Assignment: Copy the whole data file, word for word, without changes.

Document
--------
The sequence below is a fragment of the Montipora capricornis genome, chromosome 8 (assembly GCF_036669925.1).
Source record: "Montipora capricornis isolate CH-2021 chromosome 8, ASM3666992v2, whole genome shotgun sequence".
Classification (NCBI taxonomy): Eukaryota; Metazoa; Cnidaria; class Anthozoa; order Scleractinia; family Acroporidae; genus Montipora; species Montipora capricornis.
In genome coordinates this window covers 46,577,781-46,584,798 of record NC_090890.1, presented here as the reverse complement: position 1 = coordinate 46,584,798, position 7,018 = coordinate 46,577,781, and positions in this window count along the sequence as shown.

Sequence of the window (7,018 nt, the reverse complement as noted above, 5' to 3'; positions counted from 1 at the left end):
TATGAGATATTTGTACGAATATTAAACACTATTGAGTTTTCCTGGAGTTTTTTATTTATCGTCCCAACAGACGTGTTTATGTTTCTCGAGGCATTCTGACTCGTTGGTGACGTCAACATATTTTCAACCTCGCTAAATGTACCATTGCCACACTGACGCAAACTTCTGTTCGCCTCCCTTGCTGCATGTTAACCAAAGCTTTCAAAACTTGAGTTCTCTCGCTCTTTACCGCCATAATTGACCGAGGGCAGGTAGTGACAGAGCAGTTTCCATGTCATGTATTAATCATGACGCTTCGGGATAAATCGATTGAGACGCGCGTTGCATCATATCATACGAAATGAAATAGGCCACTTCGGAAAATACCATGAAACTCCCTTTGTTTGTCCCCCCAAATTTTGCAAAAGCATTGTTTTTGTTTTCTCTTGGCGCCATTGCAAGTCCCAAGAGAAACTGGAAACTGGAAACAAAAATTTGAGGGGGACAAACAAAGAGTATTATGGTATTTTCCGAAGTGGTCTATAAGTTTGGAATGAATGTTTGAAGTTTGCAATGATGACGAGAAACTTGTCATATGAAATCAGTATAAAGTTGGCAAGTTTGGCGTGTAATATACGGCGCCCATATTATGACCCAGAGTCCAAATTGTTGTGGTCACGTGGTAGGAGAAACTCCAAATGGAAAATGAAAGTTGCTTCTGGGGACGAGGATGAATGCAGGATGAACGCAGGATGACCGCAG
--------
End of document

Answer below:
The sequence below is a fragment of the Montipora capricornis genome, chromosome 8 (assembly GCF_036669925.1).
Source record: "Montipora capricornis isolate CH-2021 chromosome 8, ASM3666992v2, whole genome shotgun sequence".
Classification (NCBI taxonomy): Eukaryota; Metazoa; Cnidaria; class Anthozoa; order Scleractinia; family Acroporidae; genus Montipora; species Montipora capricornis.
In genome coordinates this window covers 46,577,781-46,584,798 of record NC_090890.1, presented here as the reverse complement: position 1 = coordinate 46,584,798, position 7,018 = coordinate 46,577,781, and positions in this window count along the sequence as shown.

Sequence of the window (7,018 nt, the reverse complement as noted above, 5' to 3'; positions counted from 1 at the left end):
TATGAGATATTTGTACGAATATTAAACACTATTGAGTTTTCCTGGAGTTTTTTATTTATCGTCCCAACAGACGTGTTTATGTTTCTCGAGGCATTCTGACTCGTTGGTGACGTCAACATATTTTCAACCTCGCTAAATGTACCATTGCCACACTGACGCAAACTTCTGTTCGCCTCCCTTGCTGCATGTTAACCAAAGCTTTCAAAACTTGAGTTCTCTCGCTCTTTACCGCCATAATTGACCGAGGGCAGGTAGTGACAGAGCAGTTTCCATGTCATGTATTAATCATGACGCTTCGGGATAAATCGATTGAGACGCGCGTTGCATCATATCATACGAAATGAAATAGGCCACTTCGGAAAATACCATGAAACTCCCTTTGTTTGTCCCCCCAAATTTTGCAAAAGCATTGTTTTTGTTTTCTCTTGGCGCCATTGCAAGTCCCAAGAGAAACTGGAAACTGGAAACAAAAATTTGAGGGGGACAAACAAAGAGTATTATGGTATTTTCCGAAGTGGTCTATAAGTTTGGAATGAATGTTTGAAGTTTGCAATGATGACGAGAAACTTGTCATATGAAATCAGTATAAAGTTGGCAAGTTTGGCGTGTAATATACGGCGCCCATATTATGACCCAGAGTCCAAATTGTTGTGGTCACGTGGTAGGAGAAACTCCAAATGGAAAATGAAAGTTGCTTCTGGGGACGAGGATGAATGCAGGATGAACGCAGGATGACCGCAG